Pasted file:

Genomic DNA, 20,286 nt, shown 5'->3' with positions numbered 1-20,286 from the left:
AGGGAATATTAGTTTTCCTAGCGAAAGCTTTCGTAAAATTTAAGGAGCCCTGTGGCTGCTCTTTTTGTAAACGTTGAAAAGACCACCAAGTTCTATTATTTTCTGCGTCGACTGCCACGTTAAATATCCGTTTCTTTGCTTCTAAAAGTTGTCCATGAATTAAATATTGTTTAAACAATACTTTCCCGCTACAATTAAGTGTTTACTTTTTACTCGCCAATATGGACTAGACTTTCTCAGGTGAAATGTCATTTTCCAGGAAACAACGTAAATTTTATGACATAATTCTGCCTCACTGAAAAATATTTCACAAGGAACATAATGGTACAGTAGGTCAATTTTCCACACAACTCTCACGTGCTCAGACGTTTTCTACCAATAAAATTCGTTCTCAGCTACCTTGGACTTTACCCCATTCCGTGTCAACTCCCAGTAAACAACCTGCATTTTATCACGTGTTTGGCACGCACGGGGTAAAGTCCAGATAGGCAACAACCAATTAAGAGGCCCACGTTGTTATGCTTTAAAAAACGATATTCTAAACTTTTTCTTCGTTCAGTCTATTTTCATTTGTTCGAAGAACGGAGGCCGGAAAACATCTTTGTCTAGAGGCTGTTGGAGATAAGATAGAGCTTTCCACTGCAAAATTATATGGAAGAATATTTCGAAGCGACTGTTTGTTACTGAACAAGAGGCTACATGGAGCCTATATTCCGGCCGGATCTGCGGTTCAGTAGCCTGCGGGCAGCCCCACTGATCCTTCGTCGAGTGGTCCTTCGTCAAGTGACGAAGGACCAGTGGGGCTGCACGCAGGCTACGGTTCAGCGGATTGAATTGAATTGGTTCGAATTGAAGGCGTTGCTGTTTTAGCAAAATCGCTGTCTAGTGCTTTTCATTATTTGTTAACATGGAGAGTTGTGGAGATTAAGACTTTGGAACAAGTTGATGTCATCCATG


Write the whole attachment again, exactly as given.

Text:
Genomic DNA, 20,286 nt, shown 5'->3' with positions numbered 1-20,286 from the left:
AGGGAATATTAGTTTTCCTAGCGAAAGCTTTCGTAAAATTTAAGGAGCCCTGTGGCTGCTCTTTTTGTAAACGTTGAAAAGACCACCAAGTTCTATTATTTTCTGCGTCGACTGCCACGTTAAATATCCGTTTCTTTGCTTCTAAAAGTTGTCCATGAATTAAATATTGTTTAAACAATACTTTCCCGCTACAATTAAGTGTTTACTTTTTACTCGCCAATATGGACTAGACTTTCTCAGGTGAAATGTCATTTTCCAGGAAACAACGTAAATTTTATGACATAATTCTGCCTCACTGAAAAATATTTCACAAGGAACATAATGGTACAGTAGGTCAATTTTCCACACAACTCTCACGTGCTCAGACGTTTTCTACCAATAAAATTCGTTCTCAGCTACCTTGGACTTTACCCCATTCCGTGTCAACTCCCAGTAAACAACCTGCATTTTATCACGTGTTTGGCACGCACGGGGTAAAGTCCAGATAGGCAACAACCAATTAAGAGGCCCACGTTGTTATGCTTTAAAAAACGATATTCTAAACTTTTTCTTCGTTCAGTCTATTTTCATTTGTTCGAAGAACGGAGGCCGGAAAACATCTTTGTCTAGAGGCTGTTGGAGATAAGATAGAGCTTTCCACTGCAAAATTATATGGAAGAATATTTCGAAGCGACTGTTTGTTACTGAACAAGAGGCTACATGGAGCCTATATTCCGGCCGGATCTGCGGTTCAGTAGCCTGCGGGCAGCCCCACTGATCCTTCGTCGAGTGGTCCTTCGTCAAGTGACGAAGGACCAGTGGGGCTGCACGCAGGCTACGGTTCAGCGGATTGAATTGAATTGGTTCGAATTGAAGGCGTTGCTGTTTTAGCAAAATCGCTGTCTAGTGCTTTTCATTATTTGTTAACATGGAGAGTTGTGGAGATTAAGACTTTGGAACAAGTTGATGTCATCCATG